Just finished reading Monsieur Proust's Library

Charming, short, easy-to-read study of how Proust's favorite authors figured into his masterwork. Get it here.

Excerpted here in The Paris Review and

3 Muhlstein videos from her speech on Charlus at the Center for Fiction (playlist is about 45 minutes for all three)



The Guermantes Way: III p 198-219

p 200 | Jules MÉLINE (French statesman, 1838–1925; Prime Minister during the Dreyfus Affair, 1896-98) 

p 202 | The Gentiles:  In this rant, used to mean "barbarians," actually referring to aristos & salonistes.

p 202 | The Terror:: The Reign of Terror (5 September 1793 – 28 July 1794) also known simply as The Terror (French: la Terreur), was a period of violence that occurred after the onset of the French Revolution, incited by conflict between rival political factions, the Girondins and the Jacobins, and marked by mass executions of "enemies of the revolution."

          Cherry trees (top); Pear trees (bottom)

p 204 | Quincunx: square with a dot in each corner & one in the middle. A standard pattern for orchards.

p 206 | Boucheron : very exclusive Parisian jewelry store (scroll down to 1900 on the right)
p 207 | Pythia: (Greek mythology) the priestess of Apollo at Delphi who transmitted the oracles.
p 213 | Counter-jumper: (Old-fashioned derogatory) a sales assistant in a shop.
p 213 | LouisThe Louis d'or (French money) issued under Louis XVIII of France was a 20 franc coin.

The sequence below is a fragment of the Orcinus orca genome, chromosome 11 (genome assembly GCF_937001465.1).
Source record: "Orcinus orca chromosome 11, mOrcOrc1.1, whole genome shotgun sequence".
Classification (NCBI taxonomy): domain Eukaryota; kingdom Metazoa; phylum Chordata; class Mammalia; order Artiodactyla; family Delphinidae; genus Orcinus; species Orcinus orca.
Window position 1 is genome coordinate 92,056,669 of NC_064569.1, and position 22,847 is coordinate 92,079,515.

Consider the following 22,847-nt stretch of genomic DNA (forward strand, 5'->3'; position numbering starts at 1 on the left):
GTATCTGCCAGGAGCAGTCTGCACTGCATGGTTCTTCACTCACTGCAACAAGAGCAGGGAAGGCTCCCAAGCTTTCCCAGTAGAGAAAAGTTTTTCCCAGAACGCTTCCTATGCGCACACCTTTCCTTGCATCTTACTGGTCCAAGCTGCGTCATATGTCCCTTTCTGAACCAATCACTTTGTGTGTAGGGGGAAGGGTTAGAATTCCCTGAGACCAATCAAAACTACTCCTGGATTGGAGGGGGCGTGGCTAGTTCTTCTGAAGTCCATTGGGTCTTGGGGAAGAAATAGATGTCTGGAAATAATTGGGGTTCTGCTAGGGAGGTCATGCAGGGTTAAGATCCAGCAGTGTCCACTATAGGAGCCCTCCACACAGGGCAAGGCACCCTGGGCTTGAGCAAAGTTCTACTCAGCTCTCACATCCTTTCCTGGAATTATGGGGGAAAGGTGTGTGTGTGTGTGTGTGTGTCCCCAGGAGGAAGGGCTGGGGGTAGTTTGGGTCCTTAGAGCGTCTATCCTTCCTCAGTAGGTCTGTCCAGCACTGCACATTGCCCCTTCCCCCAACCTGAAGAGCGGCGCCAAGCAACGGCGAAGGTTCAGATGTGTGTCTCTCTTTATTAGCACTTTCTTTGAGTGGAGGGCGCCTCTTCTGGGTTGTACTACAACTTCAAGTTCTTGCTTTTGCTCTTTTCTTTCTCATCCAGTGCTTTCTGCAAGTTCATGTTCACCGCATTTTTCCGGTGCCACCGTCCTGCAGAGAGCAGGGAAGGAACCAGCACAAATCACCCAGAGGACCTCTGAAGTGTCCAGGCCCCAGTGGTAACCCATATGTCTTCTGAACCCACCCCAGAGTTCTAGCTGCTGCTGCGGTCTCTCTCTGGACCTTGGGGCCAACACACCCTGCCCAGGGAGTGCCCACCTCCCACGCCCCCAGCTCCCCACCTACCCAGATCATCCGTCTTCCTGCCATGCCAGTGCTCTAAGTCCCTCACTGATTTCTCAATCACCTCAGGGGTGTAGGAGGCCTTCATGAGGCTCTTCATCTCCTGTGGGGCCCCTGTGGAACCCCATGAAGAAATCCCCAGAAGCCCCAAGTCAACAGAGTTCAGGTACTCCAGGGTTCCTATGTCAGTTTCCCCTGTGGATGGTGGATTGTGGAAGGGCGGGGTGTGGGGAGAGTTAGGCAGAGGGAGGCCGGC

p 214 | Exiguous = extremely scanty; meager
p 215 | Place Pigalle: the (former) red-light district in Paris; now it's more hip.
poster by Jules Cheret, c. 1896-99

p 217 | Devil's Island: French penal colony off the coast of French Guiana in South America.

p 218 | College of Augurs: Roman augurs were part of a collegium of priests who shared te duties and responsibilities of the position. The augur was a priest & official in the classical world, especially ancient Rome and Etruria, whose role was to interpret the will of the gods by studying the flight of birds: flying in groups or alone, what noises they make, direction of flight and type of bird. This was known as "taking the auspices." The ceremony and function of the augur was central to any major undertaking in Roman society — public or private — including matters of war, commerce, and religion, e.g., "This augers well for us."
p 219 | Prince Eugène


The Guermantes Way: III p 180-198

p 180 | History of Telephones (wiki); in France, specifically
p 181 | Officer's cloth
p 182
| Battle of Austerlitz (Battle of the Three Emperors, 1805)
p 184
| Académie française; website
p 187
| Easter in Florence
p 189
| Street vendors under awnings
p 190 |
CLAUSTRATION: : the act of confining in or as if in a cloister
p 191 |
SEAGIRT: surrounded by the sea
p 192 | Giotto's "Envy" (with serpent)
p 193
| Re-post of Adam Gopnik's piece on Dreyfus in The New Yorker
p 194
| L'Intransigeant was founded in July 1880 by Henri Rochefort. The evening paper immediately established itself as a platform for radical ideas in support of national interests and against political moderates at home. The paper was, from the start, hostile to German interests.
p 198 | Institut de France is a French learned society, grouping five académies, the most famous of which is the Académie française.